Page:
Country winning a long fight to eliminate malaria

Sometimes major achievements are so low-keyed that they go unnoticed. Such is the case with Costa Rica’s fight against malaria.

In 2006, there were 2,903 cases reported. This year there have been three cases. Last year there were just eight.

The Ministerio de Salud said that the country is well on the way of eliminating the disease by 2015.

The areas where the mosquito-born disease has been most prevalent are around Matina, the northern zone and the Pacific coast.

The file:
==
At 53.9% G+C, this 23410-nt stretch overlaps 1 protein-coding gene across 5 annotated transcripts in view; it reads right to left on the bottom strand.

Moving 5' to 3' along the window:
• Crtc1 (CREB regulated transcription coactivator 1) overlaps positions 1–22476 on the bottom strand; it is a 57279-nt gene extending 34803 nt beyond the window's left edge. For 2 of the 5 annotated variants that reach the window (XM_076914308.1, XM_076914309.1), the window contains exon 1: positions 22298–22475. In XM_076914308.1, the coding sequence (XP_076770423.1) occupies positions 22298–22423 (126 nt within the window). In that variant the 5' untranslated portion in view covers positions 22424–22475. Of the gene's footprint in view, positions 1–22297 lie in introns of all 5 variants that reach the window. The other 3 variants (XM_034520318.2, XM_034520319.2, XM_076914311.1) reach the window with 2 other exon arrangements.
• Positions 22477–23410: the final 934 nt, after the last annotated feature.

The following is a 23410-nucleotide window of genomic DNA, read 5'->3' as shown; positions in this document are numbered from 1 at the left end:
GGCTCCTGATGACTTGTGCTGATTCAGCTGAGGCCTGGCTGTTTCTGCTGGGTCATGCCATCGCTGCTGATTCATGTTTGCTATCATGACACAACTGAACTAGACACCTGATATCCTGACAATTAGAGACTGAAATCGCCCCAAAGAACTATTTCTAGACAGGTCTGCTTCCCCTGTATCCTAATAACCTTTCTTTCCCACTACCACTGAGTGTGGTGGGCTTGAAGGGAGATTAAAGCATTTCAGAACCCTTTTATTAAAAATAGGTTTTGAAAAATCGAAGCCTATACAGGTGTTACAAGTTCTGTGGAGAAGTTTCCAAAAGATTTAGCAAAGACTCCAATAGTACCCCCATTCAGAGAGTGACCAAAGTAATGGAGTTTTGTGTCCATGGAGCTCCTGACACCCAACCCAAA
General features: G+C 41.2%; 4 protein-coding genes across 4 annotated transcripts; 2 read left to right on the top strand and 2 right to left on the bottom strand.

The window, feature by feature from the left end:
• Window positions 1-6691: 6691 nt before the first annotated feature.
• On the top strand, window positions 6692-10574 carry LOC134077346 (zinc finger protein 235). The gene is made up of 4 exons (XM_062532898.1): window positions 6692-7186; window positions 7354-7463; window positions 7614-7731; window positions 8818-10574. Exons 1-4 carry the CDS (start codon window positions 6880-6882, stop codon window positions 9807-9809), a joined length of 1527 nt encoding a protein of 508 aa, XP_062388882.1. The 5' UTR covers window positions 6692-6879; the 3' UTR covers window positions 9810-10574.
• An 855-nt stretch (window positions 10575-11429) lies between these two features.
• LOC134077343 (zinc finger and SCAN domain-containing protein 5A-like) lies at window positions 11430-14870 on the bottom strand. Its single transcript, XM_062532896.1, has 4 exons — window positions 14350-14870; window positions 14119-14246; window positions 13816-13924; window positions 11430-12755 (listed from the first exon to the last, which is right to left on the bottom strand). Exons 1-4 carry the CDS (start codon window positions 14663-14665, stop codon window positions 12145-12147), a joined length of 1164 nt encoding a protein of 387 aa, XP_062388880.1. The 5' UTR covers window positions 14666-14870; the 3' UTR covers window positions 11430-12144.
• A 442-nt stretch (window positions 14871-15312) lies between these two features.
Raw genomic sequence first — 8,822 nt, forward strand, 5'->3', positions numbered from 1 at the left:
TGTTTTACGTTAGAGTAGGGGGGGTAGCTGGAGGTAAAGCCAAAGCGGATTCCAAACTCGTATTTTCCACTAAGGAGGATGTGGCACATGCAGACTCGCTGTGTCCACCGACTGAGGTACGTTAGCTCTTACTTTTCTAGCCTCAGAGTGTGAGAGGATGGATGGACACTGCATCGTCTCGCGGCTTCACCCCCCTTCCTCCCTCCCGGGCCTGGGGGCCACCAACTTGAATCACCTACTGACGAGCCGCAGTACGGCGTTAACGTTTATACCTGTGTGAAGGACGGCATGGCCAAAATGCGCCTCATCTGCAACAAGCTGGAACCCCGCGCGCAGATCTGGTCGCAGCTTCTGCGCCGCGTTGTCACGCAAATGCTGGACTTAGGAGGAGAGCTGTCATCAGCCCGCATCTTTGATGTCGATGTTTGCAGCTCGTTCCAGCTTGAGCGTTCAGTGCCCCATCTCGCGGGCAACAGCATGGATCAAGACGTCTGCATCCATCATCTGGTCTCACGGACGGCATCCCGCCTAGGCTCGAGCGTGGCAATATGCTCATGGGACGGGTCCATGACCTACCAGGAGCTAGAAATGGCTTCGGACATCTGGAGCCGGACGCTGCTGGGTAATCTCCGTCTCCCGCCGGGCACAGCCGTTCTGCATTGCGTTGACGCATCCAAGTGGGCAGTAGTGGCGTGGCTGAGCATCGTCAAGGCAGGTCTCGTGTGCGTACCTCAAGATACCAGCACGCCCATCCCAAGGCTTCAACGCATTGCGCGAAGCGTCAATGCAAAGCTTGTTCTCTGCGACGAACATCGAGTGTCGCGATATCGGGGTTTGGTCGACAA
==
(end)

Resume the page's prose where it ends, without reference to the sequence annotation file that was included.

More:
The ministry in coordination with the Panamerican Health Organization generated support from local health agencies and municipalities. The fight against dengue and its mosquito vectors also helped.

The cases reported this year were in Santa Rosa de Pocosol, San Carlos;  Lepanto, Puntarenas, and Aguas Claras de Upala. Officials said they thought the third case was contracted in Africa by someone who then came to Costa Rica.

The health agency notes that in 1925 there were 32,750 cases of malaria in the country when the population was just 520,776. That is a rate of 125 per 1,000 inhabitants. Mortality was 10 percent.

Since 1957 there have been 93,033 cases, the health ministry said. The 2006 figures were boosted by an outbreak in Matina, said the agency.

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